Getting Raw With Chef Kelly Dennis
At Bliss Raw Café & Elixer Bar

Kelly Dennis
Kelly Dennis
Photo by Jenny Block

If I'm going to be completely candid here, I have to tell you -- I wasn't really sure I wanted to go. I've had raw food here and there. But just a nibble or a taste at a friend's house or an event. But an entire meal? And dinner no less? Just wasn't sure it was such a hot idea. But I've been trying to take my rock climbing instructor's advice and do some that scares me everyday. So, I headed off to Bliss Raw Café & Elixir Bar.

It wasn't just eating the food that scared me. It was the feeling stupid factor. Raw food holds so many secrets. Every chef does something different and nothing on the plate is as it seems. But I had heard good things about Chef Kelly Dennis. Like a tiny sprite, she glided out of the kitchen to greet us when we arrived. I had to wonder if this tiny thing was old enough to be a chef at all.

I was surprised to learn that she was 24 and well inculcated into the world of raw.

Raw food, for the uninitiated, is food that consists of unprocessed plant foods, which have not been heated above 115 degrees Fahrenheit. The benefits of raw food include better absorption of enzymes and nutrients, weight loss, and feeling a general sense of well-being.

Bliss also specializes in elixirs, which are liquid cocktails, of sorts, crafted with super foods (those rich in phytochemicals known to have disease-fighting properties) and blended to support vital mental and corporeal functions. Phytochemicals may lower the risk of some chronic illnesses, increase longevity, and strengthen the immune system.  

All of the foods at Bliss are free of gluten, sugar, meat or dairy products, (fun?), unhealthy additives, processed flours, genetically modified foods, pesticides, preservatives. The foods are purchased from local providers whenever possible.

A lifetime love of raw is not what brought Dennis to where she is now. Instead, she explains, "I kind of slid into it. I was working at Spiral Diner and Bakery in Fort Worth and then at 105degrees in Oklahoma City." Dennis was the Executive Chef there after serving as the pastry chef. The menu with which she worked was created by renowned raw food chef and author Matthew Kenney.

Dennis is not raw herself. "I'm not a vegan either," she explains. In fact, "I even eat steak. I was a vegan, and I've always been interested in food and cooking. I thought it would be great to work with vegan food. I don't use tofu. I'd rather eat natural meat than processed tofu. I don't like to put something in my body that's been put into so many machines and been chemically altered."

So, what's the key to making great raw food? "It's just always improving," Dennis says. "Like to make a cake lighter and less dense. Cakes and breads are tough. Not as light as they could be but not as dense either. I don't like to imitate meat but I feel good imitating cake."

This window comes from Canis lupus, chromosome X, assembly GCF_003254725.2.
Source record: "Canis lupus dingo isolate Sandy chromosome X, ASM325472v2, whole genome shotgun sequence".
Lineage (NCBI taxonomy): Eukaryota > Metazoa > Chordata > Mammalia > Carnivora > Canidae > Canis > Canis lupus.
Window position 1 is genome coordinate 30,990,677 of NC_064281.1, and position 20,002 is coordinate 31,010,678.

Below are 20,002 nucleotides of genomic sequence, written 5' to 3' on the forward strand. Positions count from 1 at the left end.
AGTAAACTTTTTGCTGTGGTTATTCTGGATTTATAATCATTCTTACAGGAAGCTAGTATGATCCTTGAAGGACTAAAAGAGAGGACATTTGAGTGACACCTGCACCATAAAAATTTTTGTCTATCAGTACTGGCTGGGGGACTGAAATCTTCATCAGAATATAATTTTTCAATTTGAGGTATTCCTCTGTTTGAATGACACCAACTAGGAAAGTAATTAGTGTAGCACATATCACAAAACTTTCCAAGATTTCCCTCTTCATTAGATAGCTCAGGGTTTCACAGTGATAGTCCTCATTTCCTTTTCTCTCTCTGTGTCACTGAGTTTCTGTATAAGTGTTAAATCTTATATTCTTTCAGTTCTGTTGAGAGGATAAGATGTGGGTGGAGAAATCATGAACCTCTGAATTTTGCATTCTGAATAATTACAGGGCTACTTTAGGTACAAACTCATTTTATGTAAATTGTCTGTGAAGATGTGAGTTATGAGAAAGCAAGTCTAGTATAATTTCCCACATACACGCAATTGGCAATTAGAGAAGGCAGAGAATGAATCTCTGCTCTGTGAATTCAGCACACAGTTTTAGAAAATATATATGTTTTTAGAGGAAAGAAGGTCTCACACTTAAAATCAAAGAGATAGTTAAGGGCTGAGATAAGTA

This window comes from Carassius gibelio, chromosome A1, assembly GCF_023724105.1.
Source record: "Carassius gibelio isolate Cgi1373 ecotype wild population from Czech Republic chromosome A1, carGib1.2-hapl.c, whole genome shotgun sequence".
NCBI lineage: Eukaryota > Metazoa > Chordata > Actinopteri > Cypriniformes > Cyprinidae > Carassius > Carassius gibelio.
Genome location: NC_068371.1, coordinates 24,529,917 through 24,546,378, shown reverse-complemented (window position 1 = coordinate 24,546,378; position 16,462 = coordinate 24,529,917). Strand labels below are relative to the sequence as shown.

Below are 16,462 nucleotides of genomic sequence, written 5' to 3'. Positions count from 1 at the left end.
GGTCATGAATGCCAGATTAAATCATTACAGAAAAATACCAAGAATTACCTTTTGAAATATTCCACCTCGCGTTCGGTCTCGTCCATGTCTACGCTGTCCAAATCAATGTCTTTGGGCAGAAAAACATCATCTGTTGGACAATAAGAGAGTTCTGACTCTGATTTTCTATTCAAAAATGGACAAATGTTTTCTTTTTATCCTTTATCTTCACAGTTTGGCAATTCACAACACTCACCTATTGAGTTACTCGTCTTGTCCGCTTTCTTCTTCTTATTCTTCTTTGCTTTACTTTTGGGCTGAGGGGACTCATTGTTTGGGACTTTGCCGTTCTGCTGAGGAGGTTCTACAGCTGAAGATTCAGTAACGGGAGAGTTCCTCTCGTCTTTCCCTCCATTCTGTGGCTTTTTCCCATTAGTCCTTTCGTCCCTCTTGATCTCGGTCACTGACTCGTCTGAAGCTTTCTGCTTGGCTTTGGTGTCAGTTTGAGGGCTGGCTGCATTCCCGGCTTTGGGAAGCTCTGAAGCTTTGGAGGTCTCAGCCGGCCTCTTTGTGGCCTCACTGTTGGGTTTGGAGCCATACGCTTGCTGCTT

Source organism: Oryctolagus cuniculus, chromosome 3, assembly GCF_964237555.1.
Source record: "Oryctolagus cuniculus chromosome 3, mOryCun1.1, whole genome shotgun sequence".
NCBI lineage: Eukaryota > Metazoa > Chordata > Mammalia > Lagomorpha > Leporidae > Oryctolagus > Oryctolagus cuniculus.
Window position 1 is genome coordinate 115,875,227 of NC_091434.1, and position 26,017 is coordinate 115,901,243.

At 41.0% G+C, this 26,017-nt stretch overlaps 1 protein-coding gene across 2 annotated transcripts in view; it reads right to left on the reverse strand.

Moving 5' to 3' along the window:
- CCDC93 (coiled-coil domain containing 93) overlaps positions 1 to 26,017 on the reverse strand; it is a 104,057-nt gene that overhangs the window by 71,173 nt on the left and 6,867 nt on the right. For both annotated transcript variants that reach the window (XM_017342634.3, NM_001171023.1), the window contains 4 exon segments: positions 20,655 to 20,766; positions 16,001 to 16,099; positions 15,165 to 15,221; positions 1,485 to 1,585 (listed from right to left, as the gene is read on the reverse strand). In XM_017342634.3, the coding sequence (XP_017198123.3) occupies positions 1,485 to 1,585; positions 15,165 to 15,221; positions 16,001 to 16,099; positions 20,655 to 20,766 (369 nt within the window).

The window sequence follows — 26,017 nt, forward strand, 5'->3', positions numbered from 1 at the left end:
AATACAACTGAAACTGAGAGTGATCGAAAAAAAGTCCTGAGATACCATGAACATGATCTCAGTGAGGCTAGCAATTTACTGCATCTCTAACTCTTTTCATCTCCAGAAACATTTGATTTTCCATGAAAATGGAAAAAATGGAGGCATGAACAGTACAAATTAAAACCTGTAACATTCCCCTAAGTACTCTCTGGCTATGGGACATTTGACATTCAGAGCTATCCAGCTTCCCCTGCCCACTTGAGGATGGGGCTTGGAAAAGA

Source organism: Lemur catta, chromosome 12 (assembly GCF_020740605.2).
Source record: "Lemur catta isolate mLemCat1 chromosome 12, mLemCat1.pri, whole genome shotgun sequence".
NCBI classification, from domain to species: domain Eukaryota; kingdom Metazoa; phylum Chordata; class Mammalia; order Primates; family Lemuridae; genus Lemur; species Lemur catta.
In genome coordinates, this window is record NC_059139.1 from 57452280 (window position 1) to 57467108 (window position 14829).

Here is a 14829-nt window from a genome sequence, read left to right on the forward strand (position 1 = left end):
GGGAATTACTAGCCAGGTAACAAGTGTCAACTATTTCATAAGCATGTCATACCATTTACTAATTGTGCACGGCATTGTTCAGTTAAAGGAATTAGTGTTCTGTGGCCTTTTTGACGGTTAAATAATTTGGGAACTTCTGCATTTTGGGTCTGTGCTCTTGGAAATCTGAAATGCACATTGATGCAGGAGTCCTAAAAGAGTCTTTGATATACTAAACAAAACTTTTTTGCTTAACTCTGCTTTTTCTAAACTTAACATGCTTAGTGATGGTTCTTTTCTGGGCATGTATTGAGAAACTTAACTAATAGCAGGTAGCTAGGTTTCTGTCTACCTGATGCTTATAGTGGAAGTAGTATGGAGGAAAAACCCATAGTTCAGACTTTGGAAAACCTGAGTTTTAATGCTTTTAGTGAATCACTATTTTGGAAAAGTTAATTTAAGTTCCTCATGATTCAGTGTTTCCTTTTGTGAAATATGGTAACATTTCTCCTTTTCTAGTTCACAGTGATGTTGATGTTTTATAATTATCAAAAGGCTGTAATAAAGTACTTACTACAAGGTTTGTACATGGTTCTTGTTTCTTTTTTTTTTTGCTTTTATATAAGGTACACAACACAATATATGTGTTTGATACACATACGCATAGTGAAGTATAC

It's amazing, all that Dennis knows about how to get one food to mimic another. She says that, "The best way that I've learned, honestly, is by experimenting. Really scientific learning about how things respond and react. Like coconut oil gets hard when it's chilled. So you can make a crust hard by chilling it with coconut oil."

Dennis' interest lies in creating things that look and taste great without being harmful to the body. For example, she creates "cheese" out of macadamia nuts. And then she uses a dairy-free probiotic "to ferment it and give it an extra cheesy flavor," she explains. "If you know how to combine things, the final product doesn't have to taste like its components."

To create crackers she makes her own flour and mixes the grains with the seeds. To make them crisp, she uses a dehydrator rather than an oven. To make things sweet she opts for agave or other sweeteners. "But not refined sugar," Dennis explains.

The health benefits of eating raw stem from the fact that your body doesn't have to work so damn hard to digest and process the food it's being fed. "Often the calories are about the same as their counterpart," explains Dennis. "But how you digest it is so much more quickly than meat or dairy. I honestly can't tell you the exact amount of fat grams that [are in the dishes I serve].

It's like a big science project, really, and some of the "assignments" are more challenging than others. One of Dennis' favorite successes? "On Valentine's Day at 105, Matthew wanted us to do a dessert with meringue. It was a raspberry shortcake. I was definitely pleased with it. I used Irish moss, which is clear and acts like gelatin. It gets foamy. The trick is to get it to not taste like seaweed."